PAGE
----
Sunday, September 24, 2017

Poetry Pantry #372

Photos Taken Along the Bay Trail
by Bekkie Sanchez


A lone century plant blooms amongst the anise (or fennel.)
These do not grow along the Bay Tail but this one did. The birds and I love it.

A sea monster at the Magic Mountain Playground in the Coyote Point
park tried to steal away with my bicycle!

Coyote Point is a state park of Eucalyptus trees with a harbor, a museum,
 a large playground for children and more with trails running throughout.

Morning (and sparkling water) at Coyote Point
overlooking the San Mateo bridge.

This water fountain at the Oracle company was dry for years.
Now that the drought is over it’s back. What I like
 is when you look closely at the water on the rocks it
 makes beautiful patterns with the light.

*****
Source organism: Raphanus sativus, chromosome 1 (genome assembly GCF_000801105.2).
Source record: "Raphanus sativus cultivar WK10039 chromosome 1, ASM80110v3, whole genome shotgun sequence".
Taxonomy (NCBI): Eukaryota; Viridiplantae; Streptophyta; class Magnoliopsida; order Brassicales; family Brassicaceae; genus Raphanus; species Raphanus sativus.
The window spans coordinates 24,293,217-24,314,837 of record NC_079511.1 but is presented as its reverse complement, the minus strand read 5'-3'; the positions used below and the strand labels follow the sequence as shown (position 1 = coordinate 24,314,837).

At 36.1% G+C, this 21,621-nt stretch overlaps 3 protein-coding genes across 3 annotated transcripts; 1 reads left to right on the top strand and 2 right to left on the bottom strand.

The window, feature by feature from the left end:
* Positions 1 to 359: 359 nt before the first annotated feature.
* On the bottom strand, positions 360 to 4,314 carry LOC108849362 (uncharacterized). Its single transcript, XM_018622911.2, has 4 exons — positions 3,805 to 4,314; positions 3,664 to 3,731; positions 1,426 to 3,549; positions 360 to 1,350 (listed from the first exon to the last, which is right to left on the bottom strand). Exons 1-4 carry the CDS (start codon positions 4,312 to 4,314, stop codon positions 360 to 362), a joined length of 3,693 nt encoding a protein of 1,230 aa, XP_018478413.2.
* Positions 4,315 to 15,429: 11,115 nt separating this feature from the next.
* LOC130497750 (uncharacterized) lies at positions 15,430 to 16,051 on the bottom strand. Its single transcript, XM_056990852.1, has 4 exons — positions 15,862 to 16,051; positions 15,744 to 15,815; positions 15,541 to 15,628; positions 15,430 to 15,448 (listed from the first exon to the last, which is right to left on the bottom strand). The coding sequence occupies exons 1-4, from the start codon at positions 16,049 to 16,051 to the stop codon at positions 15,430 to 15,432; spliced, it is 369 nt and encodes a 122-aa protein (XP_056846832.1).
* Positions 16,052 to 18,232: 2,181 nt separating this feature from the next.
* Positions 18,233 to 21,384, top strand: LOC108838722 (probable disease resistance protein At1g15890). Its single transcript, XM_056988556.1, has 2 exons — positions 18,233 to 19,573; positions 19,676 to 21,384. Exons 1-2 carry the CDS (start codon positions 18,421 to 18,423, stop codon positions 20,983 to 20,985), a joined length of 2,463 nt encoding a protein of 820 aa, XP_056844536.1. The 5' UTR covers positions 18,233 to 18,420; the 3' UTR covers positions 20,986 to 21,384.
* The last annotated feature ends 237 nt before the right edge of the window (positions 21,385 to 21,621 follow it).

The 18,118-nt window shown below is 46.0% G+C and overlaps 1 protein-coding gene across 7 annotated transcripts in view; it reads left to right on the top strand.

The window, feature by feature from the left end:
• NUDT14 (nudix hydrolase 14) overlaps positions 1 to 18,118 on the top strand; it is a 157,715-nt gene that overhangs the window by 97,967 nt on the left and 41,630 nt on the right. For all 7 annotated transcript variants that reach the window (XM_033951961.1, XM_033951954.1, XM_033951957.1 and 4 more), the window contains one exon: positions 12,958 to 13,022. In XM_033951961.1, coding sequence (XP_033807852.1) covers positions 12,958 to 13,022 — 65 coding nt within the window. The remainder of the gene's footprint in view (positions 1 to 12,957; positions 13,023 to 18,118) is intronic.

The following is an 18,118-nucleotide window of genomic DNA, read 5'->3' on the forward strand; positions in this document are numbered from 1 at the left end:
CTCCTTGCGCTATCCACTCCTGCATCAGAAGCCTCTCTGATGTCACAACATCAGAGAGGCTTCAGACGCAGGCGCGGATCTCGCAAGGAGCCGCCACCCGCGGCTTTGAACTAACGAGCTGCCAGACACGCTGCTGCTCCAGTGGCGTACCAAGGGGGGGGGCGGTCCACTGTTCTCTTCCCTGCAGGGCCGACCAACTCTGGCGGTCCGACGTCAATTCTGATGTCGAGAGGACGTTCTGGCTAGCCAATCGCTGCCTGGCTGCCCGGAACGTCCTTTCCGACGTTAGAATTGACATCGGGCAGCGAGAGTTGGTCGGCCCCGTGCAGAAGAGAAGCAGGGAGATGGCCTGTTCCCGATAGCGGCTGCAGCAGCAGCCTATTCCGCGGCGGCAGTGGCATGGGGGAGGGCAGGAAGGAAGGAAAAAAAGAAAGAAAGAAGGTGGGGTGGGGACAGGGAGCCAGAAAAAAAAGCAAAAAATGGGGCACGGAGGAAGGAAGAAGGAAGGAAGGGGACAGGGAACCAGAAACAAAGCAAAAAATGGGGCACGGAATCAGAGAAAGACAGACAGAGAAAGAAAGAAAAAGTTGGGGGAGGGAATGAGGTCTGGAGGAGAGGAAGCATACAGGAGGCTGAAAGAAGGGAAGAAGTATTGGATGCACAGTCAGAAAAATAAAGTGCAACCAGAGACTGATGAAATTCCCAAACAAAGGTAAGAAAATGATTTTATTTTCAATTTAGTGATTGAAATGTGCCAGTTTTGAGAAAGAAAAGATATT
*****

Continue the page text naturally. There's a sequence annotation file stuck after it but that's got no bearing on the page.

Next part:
There are a group of at least 6 snowy egrets in these trees.
They like to hide out and even sit in trees when not hunting up food.


Greetings, Friends!  The photos in Poetry Pantry today are courtesy of our biker Poet Bekkie Sanchez, who took them along the Bay Trail in California.  The words are Bekkie's as well.  I love that she photographed places that she saw as she biked, don't you?  Sherry will be featuring her interview with Bekkie soon.  Stay tuned!

This week many of you wrote poetry to Susan's Midweek Motif prompt - "Peace." A very apt prompt for the week when the world celebrated the International Day of Peace. Next week Sumana's prompt will be "Rising Above."

Friday Rosemary featured the poem "It Was Long Ago" by Eleanor Farjeon!  A very nostalgic poem - a lovely feature. Check it out, if you haven't.

Be sure to return on Monday to read an interview with another poet fairly new to Poets United, though certainly not to writing poetry.  Smiles.

With no delay, let's share poetry.  Link your poem below.  Stop in and say hello in the comments. And then visit the poems of others who have posted!  See you on the trail.

Friday, September 22, 2017

The Living Dead

It Was Long Ago

I'll tell you, shall I, something I remember?